I recently enjoyed lunch with several ladies from my neighborhood. Before I could unfold my napkin, I was showered with questions I get everywhere I go; “Are you still crazy busy? How much longer will this market last? Will there be lots of foreclosures when it ends?” I’m flattered that people think I have all the answers. Unfortunately, my crystal ball broke many years ago, but I’m happy to share a few opinions and observations. Just don’t quote me!
Let’s start with some history. Hampton Roads has long enjoyed a strong real estate market with steady appreciation in values from 4 to 7 percent a year and sometimes more. This is largely due to the presence here of every branch of the military, which creates a steady flow of supply and demand. You could move here, buy a home, transfer out in two years, and sell your home for a profit — truly the American Dream.
Around 2002 – 2003, we began experiencing a seller’s market that intensified and continued for several years, peaking between 2005 – 2007. When it ended in 2008, home values that had escalated to unbelievable heights came crashing down and continued to fall for the next few years. Tax assessments, which had skyrocketed, were forced to come back down to reflect the declining values. This was followed by many years with no appreciation at all.
The fears of many realtors who sold homes during those peak years became reality. Homeowners who needed to move could not afford to sell. Their homes were worth anywhere from 10 to 50 thousand dollars less than what they owed. Some were able to sell with short sales, many lost their homes in foreclosures and many more turned their homes into rentals, often taking a monthly loss. For years, I was the bearer of bad news. When sellers called, my first question was, “When did you buy?” I then had to tell them how much it was going to cost them to sell.
Finally, about four to five years ago, we began to see some appreciation along with fewer short sales and foreclosures. We were shifting from a buyer’s market to a more level playing field.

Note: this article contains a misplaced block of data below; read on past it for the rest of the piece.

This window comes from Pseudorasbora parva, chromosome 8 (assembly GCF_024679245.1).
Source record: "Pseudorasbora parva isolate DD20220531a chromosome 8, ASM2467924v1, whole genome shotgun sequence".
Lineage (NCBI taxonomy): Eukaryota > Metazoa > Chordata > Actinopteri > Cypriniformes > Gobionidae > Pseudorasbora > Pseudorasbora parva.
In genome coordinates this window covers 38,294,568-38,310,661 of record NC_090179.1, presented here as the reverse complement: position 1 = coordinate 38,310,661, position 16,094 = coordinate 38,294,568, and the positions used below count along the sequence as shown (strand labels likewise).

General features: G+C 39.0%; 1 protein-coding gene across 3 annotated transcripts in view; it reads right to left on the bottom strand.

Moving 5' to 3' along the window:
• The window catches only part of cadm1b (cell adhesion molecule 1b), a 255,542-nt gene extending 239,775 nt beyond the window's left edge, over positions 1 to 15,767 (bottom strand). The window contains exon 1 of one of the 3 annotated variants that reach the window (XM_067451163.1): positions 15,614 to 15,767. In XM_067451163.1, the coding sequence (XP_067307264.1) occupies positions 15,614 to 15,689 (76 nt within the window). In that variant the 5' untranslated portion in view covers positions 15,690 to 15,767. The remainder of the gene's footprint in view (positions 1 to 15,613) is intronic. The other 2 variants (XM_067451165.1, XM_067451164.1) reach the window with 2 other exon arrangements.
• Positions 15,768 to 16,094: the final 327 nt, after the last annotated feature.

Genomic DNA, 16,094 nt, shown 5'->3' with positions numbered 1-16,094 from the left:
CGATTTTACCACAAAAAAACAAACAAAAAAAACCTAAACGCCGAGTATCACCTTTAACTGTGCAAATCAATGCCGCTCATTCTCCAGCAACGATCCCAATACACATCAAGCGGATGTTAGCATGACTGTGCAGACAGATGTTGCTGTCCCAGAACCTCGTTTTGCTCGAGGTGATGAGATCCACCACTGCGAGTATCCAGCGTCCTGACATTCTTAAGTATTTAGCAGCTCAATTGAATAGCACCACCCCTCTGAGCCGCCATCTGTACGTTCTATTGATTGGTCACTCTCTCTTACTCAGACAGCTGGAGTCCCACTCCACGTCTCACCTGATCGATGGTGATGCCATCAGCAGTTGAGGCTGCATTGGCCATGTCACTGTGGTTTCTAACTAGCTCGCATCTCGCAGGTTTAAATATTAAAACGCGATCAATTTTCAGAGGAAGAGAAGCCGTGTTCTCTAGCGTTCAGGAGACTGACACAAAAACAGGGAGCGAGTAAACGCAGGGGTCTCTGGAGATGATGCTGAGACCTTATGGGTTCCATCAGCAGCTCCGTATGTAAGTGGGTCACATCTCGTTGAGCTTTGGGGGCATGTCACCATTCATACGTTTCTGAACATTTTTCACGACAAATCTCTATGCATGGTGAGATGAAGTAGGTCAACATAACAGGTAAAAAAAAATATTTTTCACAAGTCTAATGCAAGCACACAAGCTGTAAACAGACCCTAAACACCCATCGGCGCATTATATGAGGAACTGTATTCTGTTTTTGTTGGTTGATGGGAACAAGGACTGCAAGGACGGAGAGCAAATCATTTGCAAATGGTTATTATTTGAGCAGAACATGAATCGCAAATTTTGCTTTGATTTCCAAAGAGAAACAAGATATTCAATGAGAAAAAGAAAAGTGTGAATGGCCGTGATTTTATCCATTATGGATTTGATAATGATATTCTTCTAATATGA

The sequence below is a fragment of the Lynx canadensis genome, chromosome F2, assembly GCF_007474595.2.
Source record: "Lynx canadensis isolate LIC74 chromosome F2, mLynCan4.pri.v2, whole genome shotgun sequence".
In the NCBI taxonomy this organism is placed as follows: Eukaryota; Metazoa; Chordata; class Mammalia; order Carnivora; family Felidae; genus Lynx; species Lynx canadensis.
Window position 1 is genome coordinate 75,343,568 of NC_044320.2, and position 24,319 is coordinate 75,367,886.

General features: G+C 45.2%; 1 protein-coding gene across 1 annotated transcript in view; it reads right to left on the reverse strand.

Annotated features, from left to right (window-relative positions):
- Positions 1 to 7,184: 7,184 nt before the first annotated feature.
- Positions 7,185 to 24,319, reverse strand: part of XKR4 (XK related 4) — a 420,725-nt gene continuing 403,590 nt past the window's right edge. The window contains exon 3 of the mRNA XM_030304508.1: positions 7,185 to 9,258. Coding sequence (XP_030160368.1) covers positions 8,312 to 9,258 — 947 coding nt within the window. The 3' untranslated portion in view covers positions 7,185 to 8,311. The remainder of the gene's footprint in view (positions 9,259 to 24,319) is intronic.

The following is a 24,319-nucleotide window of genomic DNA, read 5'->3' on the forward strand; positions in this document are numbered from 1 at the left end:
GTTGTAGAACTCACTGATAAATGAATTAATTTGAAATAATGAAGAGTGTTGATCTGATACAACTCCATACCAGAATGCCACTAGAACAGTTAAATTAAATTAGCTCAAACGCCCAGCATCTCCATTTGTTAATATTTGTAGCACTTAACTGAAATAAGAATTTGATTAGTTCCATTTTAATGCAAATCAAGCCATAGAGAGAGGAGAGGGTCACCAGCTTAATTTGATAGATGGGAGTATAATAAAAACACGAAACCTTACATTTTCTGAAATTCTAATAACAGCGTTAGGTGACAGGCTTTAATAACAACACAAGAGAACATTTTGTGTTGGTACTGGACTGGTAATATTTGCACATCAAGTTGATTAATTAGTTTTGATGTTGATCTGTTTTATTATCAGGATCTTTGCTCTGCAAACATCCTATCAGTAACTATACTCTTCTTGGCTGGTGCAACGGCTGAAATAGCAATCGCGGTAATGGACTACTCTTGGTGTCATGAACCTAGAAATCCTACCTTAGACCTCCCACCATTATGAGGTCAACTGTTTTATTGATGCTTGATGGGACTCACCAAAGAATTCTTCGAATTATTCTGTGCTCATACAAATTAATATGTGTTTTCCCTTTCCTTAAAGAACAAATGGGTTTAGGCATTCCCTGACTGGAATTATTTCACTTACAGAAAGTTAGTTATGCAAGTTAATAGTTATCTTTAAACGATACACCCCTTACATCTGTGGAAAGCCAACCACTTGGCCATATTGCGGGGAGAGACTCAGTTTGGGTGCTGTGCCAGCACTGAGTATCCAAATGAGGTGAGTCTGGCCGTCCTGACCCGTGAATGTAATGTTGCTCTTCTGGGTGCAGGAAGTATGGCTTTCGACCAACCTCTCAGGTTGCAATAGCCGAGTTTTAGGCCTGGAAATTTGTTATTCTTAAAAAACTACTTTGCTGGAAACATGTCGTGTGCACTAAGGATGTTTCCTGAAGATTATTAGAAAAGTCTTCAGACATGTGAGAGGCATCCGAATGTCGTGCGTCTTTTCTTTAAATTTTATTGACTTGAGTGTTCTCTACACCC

Fast forward to 2019, when record-low inventory combined with record-low interest rates contributed to the rise of a seller’s market that has escalated to match what we saw 14 years ago. With competing offers and homes often selling for thousands above the asking price, buyers understandably feel they are overpaying. But keep in mind that home values have been suppressed for more than 10 years.
I think we are seeing a huge correction, which hopefully will mean these prices will not drop when the market subsides. One good ripple effect is that homeowners who have become landlords out of necessity can finally afford to sell, as their homes have risen in value to what they paid for them during the last seller’s market. This is adding inventory for buyers, so it’s a win-win for sellers and for buyers, who are desperate for more choices. Unfortunately, it’s not good for their tenants, as this is depleting the rental inventory, which is just as short as the resale inventory.
This brings me back to those original questions. Yes, we are still crazy busy. I can’t say for sure how long this will last, but we are already seeing a slight shift with more new listings than sales pending. This market will not go on for years, and, in my opinion, once the market stabilizes, home values will not drop as they did before. But don’t quote me.
Be the first to comment